|By Business Wire||
|January 24, 2014 03:01 AM EST||
Amazon Web Services, Inc. (AWS), an Amazon.com company (NASDAQ: AMZN), today announced the availability of Dense Compute nodes, a new SSD-based node type, that enables customers to create even faster, lower-cost data warehouses with Amazon Redshift. Customers can now start smaller, with 160GB datasets for as little as $0.10/hour, and then easily scale to a cluster with thousands of cores, terabytes of RAM, and hundreds of terabytes of SSD storage as their needs grow. To get started with Dense Compute nodes for Amazon Redshift, visit http://aws.amazon.com/redshift.
“Amazon Redshift has become the fastest-growing service in the history of AWS by providing customers with a fast, fully managed, petabyte-scale data warehousing service for a tenth the price of traditional solutions,” said Raju Gulabani, Vice President of Database Services, AWS. “We have been actively engaging with our customers using Amazon Redshift and watching them tap into insights that were previously out of reach to help grow their businesses. Today, we are making Amazon Redshift even more accessible to customers, lowering the cost of a single node by as much as 56 percent while increasing the ratio of CPU, RAM, and I/O to storage to offer even higher performance.”
Amazon Redshift customers now have two node choices: Dense Compute nodes and Dense Storage nodes. Dense Compute nodes for Amazon Redshift are ideal for customers who have less than 500GB of data in their data warehouse or for customers with more than 500GB of data whose primary focus is performance. With Dense Compute nodes, customers can scale up to hundreds of terabytes, giving them the highest ratio of CPU, memory, and I/O to storage. If performance isn’t as critical for a customer’s use case, or if customers want to prioritize reducing costs further, they can use the larger Dense Storage nodes and scale up to a petabyte or more of compressed user data. Scaling a cluster up and down or switching between node types requires a single API call or a few clicks in the AWS Management Console.
Amazon Redshift dramatically lowers the cost of production and development by enabling customers to provision clusters in minutes, shut them down when not in use, and easily recreate them when they are needed again. Since its launch in February 2013, Amazon Redshift customers have created tens of thousands of development, test, and production data warehouses, and the service has been adopted by customers across a wide range of industries including advertising, financial services, manufacturing, media, healthcare, social media, mobile applications, and gaming. Today, customers such as Fender, Financial Times, MediaMath, Nasdaq OMX, Nokia, and Pinterest are using Amazon Redshift for a variety of analytic use cases, including enterprise data warehousing, customer lifetime value, clickstream, traffic, user engagement, and online advertising.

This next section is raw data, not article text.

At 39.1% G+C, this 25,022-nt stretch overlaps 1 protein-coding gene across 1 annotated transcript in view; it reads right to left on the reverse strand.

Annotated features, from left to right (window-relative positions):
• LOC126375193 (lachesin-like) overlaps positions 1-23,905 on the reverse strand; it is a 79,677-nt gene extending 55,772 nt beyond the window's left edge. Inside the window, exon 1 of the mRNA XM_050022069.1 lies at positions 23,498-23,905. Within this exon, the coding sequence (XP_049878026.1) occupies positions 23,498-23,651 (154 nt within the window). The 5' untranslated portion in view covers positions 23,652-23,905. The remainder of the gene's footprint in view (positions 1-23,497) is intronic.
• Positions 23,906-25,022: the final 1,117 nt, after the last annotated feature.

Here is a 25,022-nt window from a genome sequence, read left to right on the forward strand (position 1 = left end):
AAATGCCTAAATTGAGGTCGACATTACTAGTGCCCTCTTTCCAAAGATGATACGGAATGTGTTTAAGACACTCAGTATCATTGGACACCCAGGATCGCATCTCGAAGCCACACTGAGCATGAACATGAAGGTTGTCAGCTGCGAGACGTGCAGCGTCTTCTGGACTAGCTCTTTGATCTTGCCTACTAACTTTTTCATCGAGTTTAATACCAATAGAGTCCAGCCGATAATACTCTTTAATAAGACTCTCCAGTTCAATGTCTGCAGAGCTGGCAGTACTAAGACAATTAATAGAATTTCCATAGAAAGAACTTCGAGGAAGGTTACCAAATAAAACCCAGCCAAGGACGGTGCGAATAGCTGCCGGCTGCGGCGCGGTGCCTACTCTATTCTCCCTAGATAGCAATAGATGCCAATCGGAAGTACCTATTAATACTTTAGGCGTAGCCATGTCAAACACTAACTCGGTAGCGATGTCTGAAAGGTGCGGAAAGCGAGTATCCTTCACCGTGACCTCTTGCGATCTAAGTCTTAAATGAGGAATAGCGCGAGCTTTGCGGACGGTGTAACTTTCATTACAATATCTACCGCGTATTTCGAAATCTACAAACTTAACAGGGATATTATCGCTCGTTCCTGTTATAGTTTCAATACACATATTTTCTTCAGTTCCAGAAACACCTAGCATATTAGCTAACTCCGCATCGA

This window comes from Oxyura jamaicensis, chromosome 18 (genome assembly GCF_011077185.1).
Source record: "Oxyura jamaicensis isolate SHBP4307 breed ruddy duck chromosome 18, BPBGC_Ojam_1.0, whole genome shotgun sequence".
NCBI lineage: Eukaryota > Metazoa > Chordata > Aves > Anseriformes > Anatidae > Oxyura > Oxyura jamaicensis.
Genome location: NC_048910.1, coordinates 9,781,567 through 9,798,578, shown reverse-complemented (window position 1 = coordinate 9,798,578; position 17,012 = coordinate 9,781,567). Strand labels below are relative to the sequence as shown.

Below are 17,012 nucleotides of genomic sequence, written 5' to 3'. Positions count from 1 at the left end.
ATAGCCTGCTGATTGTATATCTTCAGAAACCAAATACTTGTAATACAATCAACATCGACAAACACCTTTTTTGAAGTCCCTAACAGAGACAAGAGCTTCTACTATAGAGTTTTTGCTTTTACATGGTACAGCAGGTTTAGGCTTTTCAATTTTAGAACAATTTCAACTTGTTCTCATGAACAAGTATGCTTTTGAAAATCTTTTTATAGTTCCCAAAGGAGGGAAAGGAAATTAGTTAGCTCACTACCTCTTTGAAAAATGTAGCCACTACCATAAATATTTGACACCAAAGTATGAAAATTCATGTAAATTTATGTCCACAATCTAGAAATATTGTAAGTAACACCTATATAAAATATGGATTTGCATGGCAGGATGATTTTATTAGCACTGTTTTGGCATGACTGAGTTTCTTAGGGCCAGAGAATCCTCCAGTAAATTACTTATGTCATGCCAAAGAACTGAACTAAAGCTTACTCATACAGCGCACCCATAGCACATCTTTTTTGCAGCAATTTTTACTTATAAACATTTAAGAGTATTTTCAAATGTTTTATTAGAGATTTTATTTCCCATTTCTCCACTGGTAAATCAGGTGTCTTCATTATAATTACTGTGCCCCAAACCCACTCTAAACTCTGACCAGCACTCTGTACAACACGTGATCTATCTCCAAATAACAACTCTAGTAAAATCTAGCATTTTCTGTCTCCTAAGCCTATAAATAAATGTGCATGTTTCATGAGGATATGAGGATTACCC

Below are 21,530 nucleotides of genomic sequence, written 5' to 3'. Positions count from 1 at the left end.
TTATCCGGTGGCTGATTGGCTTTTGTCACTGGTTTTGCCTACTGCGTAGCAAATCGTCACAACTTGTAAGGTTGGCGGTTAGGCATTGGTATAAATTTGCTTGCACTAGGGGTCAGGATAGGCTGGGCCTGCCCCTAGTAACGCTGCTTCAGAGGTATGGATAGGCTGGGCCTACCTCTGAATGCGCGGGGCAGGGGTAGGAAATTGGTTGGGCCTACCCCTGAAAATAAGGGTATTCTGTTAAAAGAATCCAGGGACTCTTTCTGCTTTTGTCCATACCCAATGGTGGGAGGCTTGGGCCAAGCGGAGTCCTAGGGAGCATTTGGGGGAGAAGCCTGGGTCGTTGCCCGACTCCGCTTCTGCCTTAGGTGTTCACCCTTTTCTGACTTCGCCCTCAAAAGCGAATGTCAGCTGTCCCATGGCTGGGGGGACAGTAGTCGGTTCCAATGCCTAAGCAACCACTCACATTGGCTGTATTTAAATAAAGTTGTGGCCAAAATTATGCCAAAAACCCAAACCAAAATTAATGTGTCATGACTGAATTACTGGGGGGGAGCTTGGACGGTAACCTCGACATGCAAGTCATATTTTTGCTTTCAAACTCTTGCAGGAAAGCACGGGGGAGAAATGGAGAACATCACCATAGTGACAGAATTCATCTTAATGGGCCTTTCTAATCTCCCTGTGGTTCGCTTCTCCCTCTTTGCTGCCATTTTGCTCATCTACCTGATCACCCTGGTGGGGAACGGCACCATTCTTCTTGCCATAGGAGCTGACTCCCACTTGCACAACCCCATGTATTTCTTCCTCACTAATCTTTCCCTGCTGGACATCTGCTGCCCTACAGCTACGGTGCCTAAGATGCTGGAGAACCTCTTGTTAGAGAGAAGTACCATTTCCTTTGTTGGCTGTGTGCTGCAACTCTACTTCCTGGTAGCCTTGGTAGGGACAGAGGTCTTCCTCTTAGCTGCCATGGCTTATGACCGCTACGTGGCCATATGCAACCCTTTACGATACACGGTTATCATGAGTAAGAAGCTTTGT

Pinterest is a visual discovery tool where people pin the best ideas and plans to their own pinboards. “At Pinterest, we analyze tens of billions of objects, including pins, boards, and places, across our web and mobile properties to understand and optimize the Pinner experience for tens of millions of people around the world. Amazon Redshift has been a huge win. It’s made big data feel small and enabled our data science team to run the queries they need across a huge, rapidly growing data set. Amazon Redshift is easy to manage and with both the Dense Storage and Dense Compute node types, we know that regardless of our cost, storage, and performance needs, Amazon Redshift is up to the challenge,” said Mohammad Shahangian, Data Scientist, Pinterest.
Fender Musical Instruments Corporation (FMIC) is the world's leading guitar manufacturer. “We needed to extend our analytics to support our business, complex manufacturing, and distribution channels. We needed a solution we could implement quickly and scale with our data and end users, with minimal up-front investment. Amazon Redshift enabled us to start with the capacity we needed, taking the guesswork out of hardware capacity planning, while reducing our upfront costs with their pay-as-you-go model. Our Amazon Redshift Dense Storage cluster handled our demanding schema and queries with great performance,” said Michael Spandau, CIO, Fender Musical Instruments Corporation.
Customers can launch Amazon Redshift clusters using the AWS Management Console or the AWS Command Line Interface (CLI). Dense Compute and Dense Storage nodes for Amazon Redshift are available in the US East (N. Virginia), US West (Oregon), EU (Ireland), Asia Pacific (Singapore), Asia Pacific (Sydney), and Asia Pacific (Tokyo) Regions. For more information on Amazon Redshift, visit: http://aws.amazon.com/redshift.